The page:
A Wabasha County district court has ruled that a program that allows drivers to avoid a traffic ticket by taking a safe driving class and paying a reduced fine is not allowed under Minnesota law.
As a result, the Wabasha County sheriff said he'll end the program immediately.
Wabasha County has been operating a so-called safe driving program since 2003 that allowed drivers cited for some traffic offenses to instead pay a flat $125 to take a class and maintain a clean record. Nearly three dozen Minnesota counties and cities operate similar programs.
Two Wabasha County commissioners were among a group of residents who filed a lawsuit in August arguing that the county's safe driving program was illegal. In response, the county argued that it was a legal "diversion program."
Minnesota Third Judicial District Court Judge James Fabian issued a permanent injunction stopping the program on Monday.
"Wabasha County has enacted and operated a diversion program that infringes upon the power of the state to uniformly manage traffic offenses in the State of Minnesota," Fabian wrote in the decision. "The Safe Driving Class is not legally authorized under Minnesota law."
The lawsuit also named the State of Minnesota and state officials, including the state auditor and attorney general, as defendants. But the judge dismissed that portion of the suit.
Erick Kaardal, an attorney for the plaintiffs, praised the judge's decision.
"The purported violators of traffic laws in Wabasha County were being stopped and offered an illegal alternative to a ticket," Kaardal said. "They were shaking down people rather than giving them tickets in order to fund their own programs."
Kaardal said the plaintiffs who filed the suit won't benefit monetarily from the decision, but that they were motivated by civic responsibility. "It's not anti-government, it's good to go to court and hold the government unaccountable to its own laws," he said.
Wabasha County Sheriff Rodney Bartsh said he was saddened by the court's decision to end the program.
"We're a little bit in shock that the citizens are going to lose this program — that's truly what it was, a citizen's program," Bartsh said. "The fact that a couple county commissioners tried to shut it down is still mindboggling."
About 75 people who are currently scheduled to attend the safe driving classes in Wabasha County will likely have to instead pay the full cost of the ticket and have it recorded on their driving record, the sheriff said.
"That's why we were putting on the classes, so that they weren't getting tracked and so that the people weren't seeing their insurance rates increase, and the fact that the tickets never got into court -- we didn't think the state needed any money out of it," Bartsh said.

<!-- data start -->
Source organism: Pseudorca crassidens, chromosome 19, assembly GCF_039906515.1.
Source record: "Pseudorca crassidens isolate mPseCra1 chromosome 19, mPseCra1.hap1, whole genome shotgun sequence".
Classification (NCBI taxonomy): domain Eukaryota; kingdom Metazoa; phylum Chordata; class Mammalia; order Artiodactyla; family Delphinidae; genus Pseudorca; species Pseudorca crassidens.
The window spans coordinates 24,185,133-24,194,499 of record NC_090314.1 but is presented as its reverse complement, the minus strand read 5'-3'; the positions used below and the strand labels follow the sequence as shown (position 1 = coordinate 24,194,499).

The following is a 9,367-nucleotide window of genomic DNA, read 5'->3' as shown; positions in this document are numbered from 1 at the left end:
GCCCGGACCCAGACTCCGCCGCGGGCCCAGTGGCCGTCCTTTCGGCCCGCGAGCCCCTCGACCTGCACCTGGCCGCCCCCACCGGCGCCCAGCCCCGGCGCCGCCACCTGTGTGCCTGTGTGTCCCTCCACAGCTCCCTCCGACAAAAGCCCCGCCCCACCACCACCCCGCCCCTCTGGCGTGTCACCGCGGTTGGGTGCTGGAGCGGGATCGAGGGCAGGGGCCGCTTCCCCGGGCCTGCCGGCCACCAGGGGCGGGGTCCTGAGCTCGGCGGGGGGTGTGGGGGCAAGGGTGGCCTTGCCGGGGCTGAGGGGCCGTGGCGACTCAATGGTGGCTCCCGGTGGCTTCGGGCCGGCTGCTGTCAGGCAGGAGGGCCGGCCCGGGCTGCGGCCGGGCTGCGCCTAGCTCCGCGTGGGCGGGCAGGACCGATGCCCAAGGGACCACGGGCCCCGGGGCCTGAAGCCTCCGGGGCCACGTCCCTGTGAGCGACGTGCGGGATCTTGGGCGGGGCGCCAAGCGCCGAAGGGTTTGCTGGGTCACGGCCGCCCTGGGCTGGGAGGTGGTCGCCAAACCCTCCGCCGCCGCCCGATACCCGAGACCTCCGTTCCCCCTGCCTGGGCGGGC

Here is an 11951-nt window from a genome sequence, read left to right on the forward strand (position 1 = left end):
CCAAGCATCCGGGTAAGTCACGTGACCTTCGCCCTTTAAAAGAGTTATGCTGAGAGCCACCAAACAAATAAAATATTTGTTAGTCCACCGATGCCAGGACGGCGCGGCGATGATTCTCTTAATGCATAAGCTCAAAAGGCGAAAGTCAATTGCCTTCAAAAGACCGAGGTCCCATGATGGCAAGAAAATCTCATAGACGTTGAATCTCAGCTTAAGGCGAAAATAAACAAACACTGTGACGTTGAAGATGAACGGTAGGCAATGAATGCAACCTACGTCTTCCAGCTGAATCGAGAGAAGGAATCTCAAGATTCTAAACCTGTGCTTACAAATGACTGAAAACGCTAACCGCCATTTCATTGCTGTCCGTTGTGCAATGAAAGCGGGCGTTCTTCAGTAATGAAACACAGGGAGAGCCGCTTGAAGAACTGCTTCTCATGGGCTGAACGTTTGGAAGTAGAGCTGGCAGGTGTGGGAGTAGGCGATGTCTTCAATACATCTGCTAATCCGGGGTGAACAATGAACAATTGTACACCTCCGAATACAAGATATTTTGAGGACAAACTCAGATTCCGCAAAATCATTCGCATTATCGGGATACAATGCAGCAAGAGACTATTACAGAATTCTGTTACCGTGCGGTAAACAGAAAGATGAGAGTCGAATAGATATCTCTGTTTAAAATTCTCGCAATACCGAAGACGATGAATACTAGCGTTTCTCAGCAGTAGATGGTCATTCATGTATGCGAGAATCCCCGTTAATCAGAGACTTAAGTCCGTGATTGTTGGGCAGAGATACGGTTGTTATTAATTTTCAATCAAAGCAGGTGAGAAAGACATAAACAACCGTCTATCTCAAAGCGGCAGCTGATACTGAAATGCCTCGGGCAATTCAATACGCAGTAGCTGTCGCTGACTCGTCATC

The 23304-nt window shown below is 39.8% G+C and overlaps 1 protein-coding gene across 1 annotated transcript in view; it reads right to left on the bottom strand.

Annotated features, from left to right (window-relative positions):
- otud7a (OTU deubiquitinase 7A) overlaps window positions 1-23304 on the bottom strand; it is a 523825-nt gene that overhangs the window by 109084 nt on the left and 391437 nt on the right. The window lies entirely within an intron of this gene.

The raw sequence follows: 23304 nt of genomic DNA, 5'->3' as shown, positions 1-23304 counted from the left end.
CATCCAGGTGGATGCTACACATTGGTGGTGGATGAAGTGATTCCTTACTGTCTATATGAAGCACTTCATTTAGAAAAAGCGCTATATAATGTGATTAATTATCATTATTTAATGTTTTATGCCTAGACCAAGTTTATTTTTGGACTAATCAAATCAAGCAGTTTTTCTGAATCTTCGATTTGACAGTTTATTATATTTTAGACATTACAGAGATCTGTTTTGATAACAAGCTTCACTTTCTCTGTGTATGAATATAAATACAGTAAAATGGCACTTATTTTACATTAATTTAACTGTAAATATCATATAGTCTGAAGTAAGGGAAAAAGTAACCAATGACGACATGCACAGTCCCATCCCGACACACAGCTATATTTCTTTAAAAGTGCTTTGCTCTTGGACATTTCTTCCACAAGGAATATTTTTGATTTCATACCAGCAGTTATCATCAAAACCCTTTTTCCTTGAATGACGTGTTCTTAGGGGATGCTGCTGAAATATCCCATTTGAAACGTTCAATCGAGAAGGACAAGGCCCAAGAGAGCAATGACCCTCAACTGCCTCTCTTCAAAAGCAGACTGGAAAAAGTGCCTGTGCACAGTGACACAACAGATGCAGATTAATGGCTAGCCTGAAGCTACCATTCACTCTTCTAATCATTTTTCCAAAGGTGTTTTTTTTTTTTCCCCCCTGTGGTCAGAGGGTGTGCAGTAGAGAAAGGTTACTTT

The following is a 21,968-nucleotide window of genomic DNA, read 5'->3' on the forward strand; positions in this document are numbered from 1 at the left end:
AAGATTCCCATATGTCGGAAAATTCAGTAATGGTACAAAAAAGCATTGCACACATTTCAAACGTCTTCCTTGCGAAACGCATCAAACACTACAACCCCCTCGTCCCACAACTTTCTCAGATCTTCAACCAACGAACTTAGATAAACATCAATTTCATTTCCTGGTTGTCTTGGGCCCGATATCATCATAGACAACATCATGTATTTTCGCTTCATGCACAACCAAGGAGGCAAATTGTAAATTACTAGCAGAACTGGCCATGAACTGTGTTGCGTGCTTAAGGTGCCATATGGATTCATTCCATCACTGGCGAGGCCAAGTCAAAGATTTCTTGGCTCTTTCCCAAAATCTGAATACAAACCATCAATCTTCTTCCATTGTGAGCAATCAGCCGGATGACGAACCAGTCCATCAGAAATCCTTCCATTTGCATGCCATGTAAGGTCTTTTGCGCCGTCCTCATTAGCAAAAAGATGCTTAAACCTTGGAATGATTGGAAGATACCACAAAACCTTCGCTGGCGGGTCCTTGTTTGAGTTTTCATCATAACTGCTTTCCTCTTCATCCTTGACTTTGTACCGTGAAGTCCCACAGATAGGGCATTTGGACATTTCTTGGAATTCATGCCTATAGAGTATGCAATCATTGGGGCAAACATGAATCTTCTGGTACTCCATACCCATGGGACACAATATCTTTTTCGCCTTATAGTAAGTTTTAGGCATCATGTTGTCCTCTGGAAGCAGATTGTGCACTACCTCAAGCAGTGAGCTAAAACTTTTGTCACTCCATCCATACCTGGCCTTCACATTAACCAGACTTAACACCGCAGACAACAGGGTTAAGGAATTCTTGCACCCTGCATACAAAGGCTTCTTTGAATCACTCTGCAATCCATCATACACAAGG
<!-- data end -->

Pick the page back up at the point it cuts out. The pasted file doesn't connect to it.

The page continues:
Under the Wabasha County safe driving program, the local government kept all of the revenue. When traffic tickets are issued, the state takes a cut. Statewide, the safe driving programs brought local governments about $1.6 million between 2010 and 2012.
Since 2004, the Minnesota Office of the State Auditor has released reports stating that safe driving programs like the one in Wabasha County weren't in compliance with Minnesota law and recommended that the programs be stopped.
Although the judge is expected to set a hearing on other issues in the case, including a possible clawback of funds, Bartsh said he isn't worried about having to pay back the nearly $500,000 collected under the program since its formation.
"I think they'd be hard pressed to get all that back as they didn't take a stand the whole time. They allowed us to do it for up to 10 years, just stating opinions, which we disagreed with the whole time," Bartsh said. "We had a lot of county attorneys across the state siding with us."
Although the injunction applies directly only to Wabasha County, there could be broader implications for 35 similar programs operated in cities and counties across the state. Kaardal said he and the plaintiffs will continue to pursue the issue in court, but that they hope county attorneys and sheriffs will voluntarily drop the programs.
Goodhue County also operates a similar safe driving class program. Sheriff Scott McNurlin said his county attorney is reviewing the judge's decision.
"County Attorney [Stephen] Betcher did not give a definitive timeline for his review," McNurlin said. "In the interim, he advised us not to suspend or discontinue the program at this time."
The Office of the State Auditor released a comprehensive report on traffic diversion programs in November. State Auditor Rebecca Otto said she's pleased with the judge's decision, which is in line with her office's position on traffic diversion programs in audits of local governments over the years.
"If we're conducting the audit, they will continue to get findings if they continue to operate them as they have in the past," she said. "We'll be consistent on our end to let them know that they're not authorized under state law."